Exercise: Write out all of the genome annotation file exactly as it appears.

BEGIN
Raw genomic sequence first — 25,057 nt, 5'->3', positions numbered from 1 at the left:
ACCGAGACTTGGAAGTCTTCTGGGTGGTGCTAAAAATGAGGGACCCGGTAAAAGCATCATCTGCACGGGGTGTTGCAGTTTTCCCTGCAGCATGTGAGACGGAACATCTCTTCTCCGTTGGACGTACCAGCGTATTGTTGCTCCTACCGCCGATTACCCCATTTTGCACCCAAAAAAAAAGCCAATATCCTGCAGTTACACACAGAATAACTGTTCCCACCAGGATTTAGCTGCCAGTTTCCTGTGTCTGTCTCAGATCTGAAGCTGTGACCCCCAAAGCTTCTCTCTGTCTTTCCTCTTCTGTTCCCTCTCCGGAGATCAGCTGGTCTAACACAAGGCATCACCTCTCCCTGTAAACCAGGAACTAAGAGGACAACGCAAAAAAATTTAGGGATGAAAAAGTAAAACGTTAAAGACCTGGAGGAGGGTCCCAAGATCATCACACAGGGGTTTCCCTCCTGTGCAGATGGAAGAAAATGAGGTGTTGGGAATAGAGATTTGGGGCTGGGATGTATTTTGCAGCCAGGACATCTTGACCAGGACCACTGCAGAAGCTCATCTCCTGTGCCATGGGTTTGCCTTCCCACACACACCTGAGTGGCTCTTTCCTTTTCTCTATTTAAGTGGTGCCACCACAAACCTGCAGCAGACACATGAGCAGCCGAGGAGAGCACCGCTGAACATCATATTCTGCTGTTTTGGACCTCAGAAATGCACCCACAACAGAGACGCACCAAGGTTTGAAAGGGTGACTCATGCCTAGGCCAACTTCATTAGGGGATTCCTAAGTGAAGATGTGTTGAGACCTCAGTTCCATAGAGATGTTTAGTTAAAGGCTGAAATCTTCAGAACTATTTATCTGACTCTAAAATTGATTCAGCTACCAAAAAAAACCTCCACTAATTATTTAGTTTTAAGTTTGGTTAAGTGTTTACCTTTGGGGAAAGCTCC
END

Raw genomic sequence first — 25,057 nt, 5'->3', positions numbered from 1 at the left:
ACCGAGACTTGGAAGTCTTCTGGGTGGTGCTAAAAATGAGGGACCCGGTAAAAGCATCATCTGCACGGGGTGTTGCAGTTTTCCCTGCAGCATGTGAGACGGAACATCTCTTCTCCGTTGGACGTACCAGCGTATTGTTGCTCCTACCGCCGATTACCCCATTTTGCACCCAAAAAAAAAGCCAATATCCTGCAGTTACACACAGAATAACTGTTCCCACCAGGATTTAGCTGCCAGTTTCCTGTGTCTGTCTCAGATCTGAAGCTGTGACCCCCAAAGCTTCTCTCTGTCTTTCCTCTTCTGTTCCCTCTCCGGAGATCAGCTGGTCTAACACAAGGCATCACCTCTCCCTGTAAACCAGGAACTAAGAGGACAACGCAAAAAAATTTAGGGATGAAAAAGTAAAACGTTAAAGACCTGGAGGAGGGTCCCAAGATCATCACACAGGGGTTTCCCTCCTGTGCAGATGGAAGAAAATGAGGTGTTGGGAATAGAGATTTGGGGCTGGGATGTATTTTGCAGCCAGGACATCTTGACCAGGACCACTGCAGAAGCTCATCTCCTGTGCCATGGGTTTGCCTTCCCACACACACCTGAGTGGCTCTTTCCTTTTCTCTATTTAAGTGGTGCCACCACAAACCTGCAGCAGACACATGAGCAGCCGAGGAGAGCACCGCTGAACATCATATTCTGCTGTTTTGGACCTCAGAAATGCACCCACAACAGAGACGCACCAAGGTTTGAAAGGGTGACTCATGCCTAGGCCAACTTCATTAGGGGATTCCTAAGTGAAGATGTGTTGAGACCTCAGTTCCATAGAGATGTTTAGTTAAAGGCTGAAATCTTCAGAACTATTTATCTGACTCTAAAATTGATTCAGCTACCAAAAAAAACCTCCACTAATTATTTAGTTTTAAGTTTGGTTAAGTGTTTACCTTTGGGGAAAGCTCC